Children often imitate their parents. So it shouldn’t be a surprise when you visit the local golf course and see a slew of players no taller than a five-iron on the green.
“Golf is often a family sport, where a parent, or even a friend or coach, will pass down the love for the game to their child,” says Rob Coleman, chief communications officer for the American Junior Golf Association (AJGA). “Many local courses provide junior golf programs, intended to teach the fundamentals of the game, and offer smaller tournaments. From there, the golfers can move to city and state tournaments, as well as high school golf.”
Then comes the AJGA. “Our association is looking for top golfers who have completed their levels and are ready to play in national tournaments against players from all over the world,” explains Coleman.
So you think you might have the next Tiger Woods, but worry he/she may already be too old? The beauty of golf is that it has no age restrictions, says Coleman. And it’s never too early for kids to start learning the lessons of honesty and respect for other players that are part of etiquette on the green.
“The benefits of the game are priceless,” he continues. “Golf instills integrity in children, while providing a sport they can play for years to come.”
Golf can be an expensive activity, which can easily average close to $300 per month. Here’s how to keep your initial costs low.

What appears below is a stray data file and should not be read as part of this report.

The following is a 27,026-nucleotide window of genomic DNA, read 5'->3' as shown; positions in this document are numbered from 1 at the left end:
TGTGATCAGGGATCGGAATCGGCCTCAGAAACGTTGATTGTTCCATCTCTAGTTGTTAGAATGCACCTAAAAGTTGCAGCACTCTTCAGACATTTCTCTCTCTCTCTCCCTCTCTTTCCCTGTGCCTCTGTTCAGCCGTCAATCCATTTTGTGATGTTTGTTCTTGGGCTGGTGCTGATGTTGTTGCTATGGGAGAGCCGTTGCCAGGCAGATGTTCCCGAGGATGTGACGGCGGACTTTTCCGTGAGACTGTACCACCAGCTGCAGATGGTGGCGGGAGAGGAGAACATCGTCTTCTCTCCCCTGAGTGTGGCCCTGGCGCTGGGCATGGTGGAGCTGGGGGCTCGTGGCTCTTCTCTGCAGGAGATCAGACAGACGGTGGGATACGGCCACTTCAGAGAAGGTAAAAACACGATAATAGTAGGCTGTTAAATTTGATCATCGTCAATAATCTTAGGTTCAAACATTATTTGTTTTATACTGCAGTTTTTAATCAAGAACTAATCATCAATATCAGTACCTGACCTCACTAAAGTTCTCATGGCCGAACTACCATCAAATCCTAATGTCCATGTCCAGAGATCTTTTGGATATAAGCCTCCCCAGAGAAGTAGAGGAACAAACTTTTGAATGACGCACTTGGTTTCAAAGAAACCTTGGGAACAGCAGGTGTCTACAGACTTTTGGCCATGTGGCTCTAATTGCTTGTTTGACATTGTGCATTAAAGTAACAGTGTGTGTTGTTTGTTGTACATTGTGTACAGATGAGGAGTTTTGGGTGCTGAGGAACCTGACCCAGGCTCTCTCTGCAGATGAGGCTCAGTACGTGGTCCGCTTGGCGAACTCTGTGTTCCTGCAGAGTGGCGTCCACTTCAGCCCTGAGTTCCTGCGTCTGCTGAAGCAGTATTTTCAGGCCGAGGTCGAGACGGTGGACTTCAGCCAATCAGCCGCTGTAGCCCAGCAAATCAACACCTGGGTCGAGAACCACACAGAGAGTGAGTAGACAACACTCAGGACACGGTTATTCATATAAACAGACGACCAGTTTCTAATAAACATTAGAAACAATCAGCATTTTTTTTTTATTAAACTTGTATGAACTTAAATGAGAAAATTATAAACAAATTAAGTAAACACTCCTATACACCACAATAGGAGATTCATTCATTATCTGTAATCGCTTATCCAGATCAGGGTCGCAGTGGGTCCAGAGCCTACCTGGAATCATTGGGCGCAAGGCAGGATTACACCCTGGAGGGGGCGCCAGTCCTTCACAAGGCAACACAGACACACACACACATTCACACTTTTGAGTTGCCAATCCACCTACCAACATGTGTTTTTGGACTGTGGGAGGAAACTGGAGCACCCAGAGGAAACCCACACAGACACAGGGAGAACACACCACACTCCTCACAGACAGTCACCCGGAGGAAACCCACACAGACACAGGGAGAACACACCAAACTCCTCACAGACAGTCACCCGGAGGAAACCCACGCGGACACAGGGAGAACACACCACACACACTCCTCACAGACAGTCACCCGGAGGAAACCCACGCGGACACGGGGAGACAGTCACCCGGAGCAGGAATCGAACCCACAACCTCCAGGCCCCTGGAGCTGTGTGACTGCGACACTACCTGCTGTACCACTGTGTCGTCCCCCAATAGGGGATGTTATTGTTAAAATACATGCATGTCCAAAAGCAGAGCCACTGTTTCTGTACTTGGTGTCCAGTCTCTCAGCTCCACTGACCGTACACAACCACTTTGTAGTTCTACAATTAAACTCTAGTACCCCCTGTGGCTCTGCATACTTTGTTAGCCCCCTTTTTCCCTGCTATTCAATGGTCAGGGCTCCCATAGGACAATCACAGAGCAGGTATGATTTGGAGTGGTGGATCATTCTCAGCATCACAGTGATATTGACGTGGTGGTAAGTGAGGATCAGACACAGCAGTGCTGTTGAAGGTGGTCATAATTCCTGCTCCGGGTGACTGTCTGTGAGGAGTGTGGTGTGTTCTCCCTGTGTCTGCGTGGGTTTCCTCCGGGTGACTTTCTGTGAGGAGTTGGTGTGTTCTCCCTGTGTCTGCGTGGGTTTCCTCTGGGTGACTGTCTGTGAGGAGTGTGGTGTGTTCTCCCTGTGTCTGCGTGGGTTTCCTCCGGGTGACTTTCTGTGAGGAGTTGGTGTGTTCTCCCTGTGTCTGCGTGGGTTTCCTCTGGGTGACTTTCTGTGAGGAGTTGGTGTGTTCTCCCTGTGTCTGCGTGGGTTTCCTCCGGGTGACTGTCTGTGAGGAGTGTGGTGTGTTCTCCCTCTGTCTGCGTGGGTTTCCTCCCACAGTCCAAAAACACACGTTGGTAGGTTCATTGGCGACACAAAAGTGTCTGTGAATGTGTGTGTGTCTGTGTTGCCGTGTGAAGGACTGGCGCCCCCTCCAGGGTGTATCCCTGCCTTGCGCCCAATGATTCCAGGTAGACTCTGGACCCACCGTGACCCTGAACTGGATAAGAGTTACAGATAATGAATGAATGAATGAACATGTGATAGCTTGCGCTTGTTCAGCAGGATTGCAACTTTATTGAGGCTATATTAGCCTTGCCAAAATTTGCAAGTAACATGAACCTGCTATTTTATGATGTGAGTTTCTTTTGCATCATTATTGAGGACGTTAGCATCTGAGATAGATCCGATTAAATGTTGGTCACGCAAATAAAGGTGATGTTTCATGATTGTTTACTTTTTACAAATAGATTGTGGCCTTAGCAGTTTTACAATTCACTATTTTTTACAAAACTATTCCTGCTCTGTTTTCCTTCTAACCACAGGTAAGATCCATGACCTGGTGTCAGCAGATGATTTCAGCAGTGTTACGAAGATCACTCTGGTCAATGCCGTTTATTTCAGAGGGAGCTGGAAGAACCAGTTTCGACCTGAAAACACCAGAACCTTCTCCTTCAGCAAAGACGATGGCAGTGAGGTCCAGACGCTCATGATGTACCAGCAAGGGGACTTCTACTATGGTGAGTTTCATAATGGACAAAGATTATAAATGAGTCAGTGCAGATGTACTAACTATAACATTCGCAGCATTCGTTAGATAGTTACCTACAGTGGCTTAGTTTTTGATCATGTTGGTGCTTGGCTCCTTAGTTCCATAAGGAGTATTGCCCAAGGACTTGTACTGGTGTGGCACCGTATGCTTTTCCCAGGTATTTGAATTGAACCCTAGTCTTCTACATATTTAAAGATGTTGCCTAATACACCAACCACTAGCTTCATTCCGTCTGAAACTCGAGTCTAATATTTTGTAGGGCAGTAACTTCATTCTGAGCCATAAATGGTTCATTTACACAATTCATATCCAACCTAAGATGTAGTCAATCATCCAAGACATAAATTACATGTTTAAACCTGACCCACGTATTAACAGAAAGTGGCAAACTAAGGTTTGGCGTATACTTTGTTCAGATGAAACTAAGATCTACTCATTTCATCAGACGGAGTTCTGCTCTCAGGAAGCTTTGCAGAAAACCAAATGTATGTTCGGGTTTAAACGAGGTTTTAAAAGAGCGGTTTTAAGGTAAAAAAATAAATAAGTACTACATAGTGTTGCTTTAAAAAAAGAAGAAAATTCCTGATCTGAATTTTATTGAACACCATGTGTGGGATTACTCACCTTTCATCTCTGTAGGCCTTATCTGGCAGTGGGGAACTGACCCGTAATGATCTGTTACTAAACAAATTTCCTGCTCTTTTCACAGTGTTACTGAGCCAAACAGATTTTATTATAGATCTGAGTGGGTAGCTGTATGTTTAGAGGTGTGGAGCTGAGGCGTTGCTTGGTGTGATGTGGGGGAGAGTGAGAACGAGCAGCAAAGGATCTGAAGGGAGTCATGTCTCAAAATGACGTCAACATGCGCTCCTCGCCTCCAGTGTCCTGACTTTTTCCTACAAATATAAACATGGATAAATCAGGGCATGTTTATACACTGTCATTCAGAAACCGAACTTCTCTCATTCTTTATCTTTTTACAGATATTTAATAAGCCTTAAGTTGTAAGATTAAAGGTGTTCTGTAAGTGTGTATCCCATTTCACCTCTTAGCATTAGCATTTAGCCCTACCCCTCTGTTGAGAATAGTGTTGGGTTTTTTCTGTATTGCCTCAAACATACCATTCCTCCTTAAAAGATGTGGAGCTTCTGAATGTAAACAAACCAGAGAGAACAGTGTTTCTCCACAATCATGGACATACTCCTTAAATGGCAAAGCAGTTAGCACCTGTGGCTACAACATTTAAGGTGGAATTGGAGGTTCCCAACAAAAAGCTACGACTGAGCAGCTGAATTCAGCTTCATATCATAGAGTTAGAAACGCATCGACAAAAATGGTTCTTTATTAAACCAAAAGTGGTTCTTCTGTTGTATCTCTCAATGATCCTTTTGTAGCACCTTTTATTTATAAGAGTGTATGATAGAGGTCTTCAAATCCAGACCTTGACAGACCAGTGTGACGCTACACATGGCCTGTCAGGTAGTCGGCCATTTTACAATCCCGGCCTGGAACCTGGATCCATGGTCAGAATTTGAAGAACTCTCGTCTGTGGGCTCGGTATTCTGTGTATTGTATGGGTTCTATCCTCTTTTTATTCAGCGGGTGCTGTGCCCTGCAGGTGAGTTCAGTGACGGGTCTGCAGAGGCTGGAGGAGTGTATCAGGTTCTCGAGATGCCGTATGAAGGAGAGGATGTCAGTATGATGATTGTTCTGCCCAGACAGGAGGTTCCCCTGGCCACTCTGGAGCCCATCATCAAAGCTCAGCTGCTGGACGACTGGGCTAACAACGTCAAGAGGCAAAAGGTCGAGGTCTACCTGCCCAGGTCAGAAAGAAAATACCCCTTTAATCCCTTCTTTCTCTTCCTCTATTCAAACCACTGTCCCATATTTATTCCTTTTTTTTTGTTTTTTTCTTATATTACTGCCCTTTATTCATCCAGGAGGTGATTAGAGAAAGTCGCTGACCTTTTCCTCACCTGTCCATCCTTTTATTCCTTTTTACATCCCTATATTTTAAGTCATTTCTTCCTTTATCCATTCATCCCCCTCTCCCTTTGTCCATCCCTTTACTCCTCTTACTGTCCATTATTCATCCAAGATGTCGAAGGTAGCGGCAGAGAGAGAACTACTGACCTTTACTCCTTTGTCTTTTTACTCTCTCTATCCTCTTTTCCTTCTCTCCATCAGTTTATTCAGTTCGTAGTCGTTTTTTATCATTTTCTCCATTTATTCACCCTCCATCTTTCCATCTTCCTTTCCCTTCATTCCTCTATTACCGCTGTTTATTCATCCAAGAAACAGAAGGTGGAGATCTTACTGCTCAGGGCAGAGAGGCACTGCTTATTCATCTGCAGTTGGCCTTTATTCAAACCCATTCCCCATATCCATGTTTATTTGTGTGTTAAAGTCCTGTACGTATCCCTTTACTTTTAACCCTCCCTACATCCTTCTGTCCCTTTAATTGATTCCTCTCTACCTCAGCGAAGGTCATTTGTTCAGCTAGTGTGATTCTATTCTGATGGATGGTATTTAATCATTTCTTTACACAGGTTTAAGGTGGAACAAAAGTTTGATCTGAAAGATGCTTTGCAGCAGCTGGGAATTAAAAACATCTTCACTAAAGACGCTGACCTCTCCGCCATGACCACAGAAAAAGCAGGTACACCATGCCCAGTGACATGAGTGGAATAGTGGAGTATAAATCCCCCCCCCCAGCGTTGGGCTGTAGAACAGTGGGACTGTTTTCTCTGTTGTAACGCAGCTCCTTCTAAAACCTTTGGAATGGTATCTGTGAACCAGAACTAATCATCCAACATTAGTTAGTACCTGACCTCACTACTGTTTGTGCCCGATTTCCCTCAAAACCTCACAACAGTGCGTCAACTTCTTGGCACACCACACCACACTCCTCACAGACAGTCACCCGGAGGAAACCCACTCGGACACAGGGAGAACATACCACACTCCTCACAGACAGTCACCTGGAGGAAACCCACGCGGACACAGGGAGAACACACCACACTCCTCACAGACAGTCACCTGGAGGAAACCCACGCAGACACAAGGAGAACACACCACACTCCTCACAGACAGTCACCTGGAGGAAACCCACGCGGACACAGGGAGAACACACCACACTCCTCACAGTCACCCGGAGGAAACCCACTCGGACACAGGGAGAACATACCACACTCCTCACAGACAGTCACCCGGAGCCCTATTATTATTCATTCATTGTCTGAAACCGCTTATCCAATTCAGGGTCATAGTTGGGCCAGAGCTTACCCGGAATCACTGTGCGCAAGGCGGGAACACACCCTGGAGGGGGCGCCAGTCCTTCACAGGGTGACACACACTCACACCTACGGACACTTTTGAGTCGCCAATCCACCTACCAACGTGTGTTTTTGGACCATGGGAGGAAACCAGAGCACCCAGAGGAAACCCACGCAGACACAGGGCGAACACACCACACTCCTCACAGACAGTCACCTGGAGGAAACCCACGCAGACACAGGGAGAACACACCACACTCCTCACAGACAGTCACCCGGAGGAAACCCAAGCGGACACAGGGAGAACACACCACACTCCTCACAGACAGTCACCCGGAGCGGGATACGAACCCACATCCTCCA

Get a Grip. Kids need clubs to fit their height, but don’t buy a new set. Cut down a used club at a local golf store or repair shop, and adorn it with a new grip. Shop garage sales for used sets.
Be a Team Player. Opt for group training, an inexpensive way to get lessons and meet new friends.
For general information, as well as listings of classes and tournaments, visit these sites.
So hand the kids some clubs. You’ll be encouraging them to learn a new skill, as well as creating an opportunity for additional family fun.
The Love of the Game
When Marty Welch took his son to the links for the first time, he never expected to watch a two-and-a-half-year-old toddler to develop an instant passion for golf.
“My wife, Grace, was seven months pregnant and asked me to take our son Patrick out for a few hours so she could rest,” explains Marty Welch. “We went to the golf course and started putting. As I watched him, I thought, ‘This is amazing!'”
That day of golf changed Patrick’s life. He started off with a simple set of plastic clubs, but his club collection grew. Soon he was competing on the tournament circuit. “He actually won his first tournament,” says Welch.
Now seven-years-old, Patrick recently finished third out of more than 30 players in the U.S. Kids Golf Jekyll Island Cup and is now gearing up for the U.S. Kids Golf World Championship at Pinehurst this August. The proud dad notes, “It really does bring a tear to my eye every time I watch him.”